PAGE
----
<i>Question: 1)If Christianity was created by Roman Emperors, why did the Empire  persecute Christianity, off and on, until the time of Constantine(approx. 330CE)? 2) Why would the New Testament, if created by the Flavians, lampoon Paul? Ever since the work  of the Tubingen School, scholars have known that Paul's version of Christianity, as evident in his authentic letters mostly written in the 50s CE, was spiritualized, otherworldy, pacifist, and non-revolutionary.</i>

Joe Atwill: The 'Christians' that were tortured between 40 and 150 CE were members of the real - militaristic - messianic movement. Part of the genius of the creation of Roman Christianity was that it absorbed the history of the legitimate 'Christian' movement, which thereby gave their new religion historical credibility and helped wipe out the history of the movement the Romans wished to replace.

This perspective is logical in that while the Romans would certainly wished to - and did - torture members of the Jewish 'Christian' movement, what reason did they have for destroying tax paying, pacifistic Roman Christians? And if Rome was actually persecuting Christians, why did the religion have its headquarters in Rome?

As far as the persecutions of Roman Christians between 150 CE and Constantine they may well have occurred. The real messianic movement had finally been destroyed and the subsequent Caesar’s may have wished to check the growth of a cult that did not permit the direct worship of them, i.e., the Emperors. It is significant that Constantine was a Flavian. He may have made Christianity the State religion because he saw it as his family’s personal cult.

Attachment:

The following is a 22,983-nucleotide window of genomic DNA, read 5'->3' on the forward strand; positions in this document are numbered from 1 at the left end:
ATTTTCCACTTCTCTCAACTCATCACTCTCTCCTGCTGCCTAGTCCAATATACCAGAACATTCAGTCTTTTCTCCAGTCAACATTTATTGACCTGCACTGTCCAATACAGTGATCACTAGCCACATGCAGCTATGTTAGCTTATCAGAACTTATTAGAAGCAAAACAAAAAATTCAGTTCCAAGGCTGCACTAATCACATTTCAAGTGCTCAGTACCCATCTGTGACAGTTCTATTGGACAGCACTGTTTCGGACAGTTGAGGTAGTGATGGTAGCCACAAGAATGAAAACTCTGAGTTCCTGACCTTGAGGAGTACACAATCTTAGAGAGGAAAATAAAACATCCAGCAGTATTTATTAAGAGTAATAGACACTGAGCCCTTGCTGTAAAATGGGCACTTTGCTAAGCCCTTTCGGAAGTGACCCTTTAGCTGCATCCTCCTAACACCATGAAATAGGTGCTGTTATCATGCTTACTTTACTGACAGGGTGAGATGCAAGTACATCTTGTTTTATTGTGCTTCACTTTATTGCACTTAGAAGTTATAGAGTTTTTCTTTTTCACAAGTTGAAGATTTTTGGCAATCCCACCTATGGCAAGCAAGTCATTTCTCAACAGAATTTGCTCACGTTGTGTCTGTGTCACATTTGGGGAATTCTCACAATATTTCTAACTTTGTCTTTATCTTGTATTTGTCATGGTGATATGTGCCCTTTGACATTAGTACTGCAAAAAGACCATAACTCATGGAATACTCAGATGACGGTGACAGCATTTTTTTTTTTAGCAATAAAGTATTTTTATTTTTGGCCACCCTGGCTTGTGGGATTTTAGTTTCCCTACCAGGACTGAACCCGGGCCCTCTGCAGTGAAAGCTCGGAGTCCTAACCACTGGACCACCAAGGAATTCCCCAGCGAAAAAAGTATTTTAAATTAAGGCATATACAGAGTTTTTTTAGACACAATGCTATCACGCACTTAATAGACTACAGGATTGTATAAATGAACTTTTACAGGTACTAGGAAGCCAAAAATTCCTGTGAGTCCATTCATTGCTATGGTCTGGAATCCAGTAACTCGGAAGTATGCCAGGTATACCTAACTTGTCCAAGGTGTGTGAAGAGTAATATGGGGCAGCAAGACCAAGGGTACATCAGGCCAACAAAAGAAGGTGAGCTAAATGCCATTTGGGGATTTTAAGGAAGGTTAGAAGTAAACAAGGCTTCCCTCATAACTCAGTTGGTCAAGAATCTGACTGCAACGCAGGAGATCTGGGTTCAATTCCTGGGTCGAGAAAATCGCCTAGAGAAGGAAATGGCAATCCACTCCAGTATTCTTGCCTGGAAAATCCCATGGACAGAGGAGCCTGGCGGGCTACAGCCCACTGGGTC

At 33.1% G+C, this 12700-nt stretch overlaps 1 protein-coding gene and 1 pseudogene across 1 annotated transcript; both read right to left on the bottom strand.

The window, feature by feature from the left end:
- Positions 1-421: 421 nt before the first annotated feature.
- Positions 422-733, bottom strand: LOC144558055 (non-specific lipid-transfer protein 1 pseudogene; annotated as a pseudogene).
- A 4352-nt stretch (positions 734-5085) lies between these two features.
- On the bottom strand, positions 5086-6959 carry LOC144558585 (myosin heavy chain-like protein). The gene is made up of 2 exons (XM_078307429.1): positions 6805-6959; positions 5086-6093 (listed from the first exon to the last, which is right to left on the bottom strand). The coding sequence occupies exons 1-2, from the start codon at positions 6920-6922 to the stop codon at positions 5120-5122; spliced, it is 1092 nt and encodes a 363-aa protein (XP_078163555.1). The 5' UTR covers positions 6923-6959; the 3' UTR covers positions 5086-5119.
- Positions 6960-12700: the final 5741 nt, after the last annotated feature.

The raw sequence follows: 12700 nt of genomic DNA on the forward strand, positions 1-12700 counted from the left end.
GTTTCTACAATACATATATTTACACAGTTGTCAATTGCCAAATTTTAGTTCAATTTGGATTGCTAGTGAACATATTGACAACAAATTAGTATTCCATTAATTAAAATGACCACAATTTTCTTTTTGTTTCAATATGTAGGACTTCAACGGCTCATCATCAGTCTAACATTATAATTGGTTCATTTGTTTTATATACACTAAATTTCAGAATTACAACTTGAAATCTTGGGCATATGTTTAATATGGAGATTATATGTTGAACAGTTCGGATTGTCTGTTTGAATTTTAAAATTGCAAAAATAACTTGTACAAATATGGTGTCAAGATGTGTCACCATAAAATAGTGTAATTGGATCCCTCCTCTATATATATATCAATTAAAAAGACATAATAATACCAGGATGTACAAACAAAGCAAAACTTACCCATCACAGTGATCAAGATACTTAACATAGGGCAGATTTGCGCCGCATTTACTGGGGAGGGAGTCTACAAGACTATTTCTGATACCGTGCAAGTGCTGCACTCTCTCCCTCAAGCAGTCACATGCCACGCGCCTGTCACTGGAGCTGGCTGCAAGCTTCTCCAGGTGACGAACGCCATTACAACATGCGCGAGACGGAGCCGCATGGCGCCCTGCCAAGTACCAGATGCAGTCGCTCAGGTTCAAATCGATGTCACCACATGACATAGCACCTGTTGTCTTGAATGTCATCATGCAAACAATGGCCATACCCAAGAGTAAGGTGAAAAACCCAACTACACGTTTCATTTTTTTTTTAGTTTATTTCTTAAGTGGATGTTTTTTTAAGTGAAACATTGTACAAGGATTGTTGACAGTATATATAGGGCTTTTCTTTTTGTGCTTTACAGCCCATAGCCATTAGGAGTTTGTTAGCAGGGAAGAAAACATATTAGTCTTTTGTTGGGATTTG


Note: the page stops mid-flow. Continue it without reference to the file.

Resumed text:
Paul’s letters were “spiritualized, otherworldly, pacifist, and non-revolutionary” because this is the perspective Rome wished from ‘Christians’. Compare his perspective with the followers of the ‘Christ’ found in the Dead Sea Scrolls. The description of Paul’s ‘conversion’ to Christianity is an obvious lampoon of the Flavians realizing that instead of ‘killing’ followers of the ‘Way’ they could convert them to ‘Christ Jesus’. They realized that it was cheaper to rule by religion than by might.

And boy, were they right! 1000 years after the Roman legions were gone the patrician class was still partying on revenue sent to the 'Pontiff' by 'Christians'.

<!--QuoteBegin-->QUOTE<!--QuoteEBegin-->Hi Eric:

<b>Rabbinical Judaism was another Flavian Christ cult. </b>Simply compare
the passage where Zakkai applies the messianic prophecy to Vespasian
in Giá¹­ 56b, to the story in Wars where Josephus applies the messianic
prophecy to Vespasian. One is based upon the other. Both events take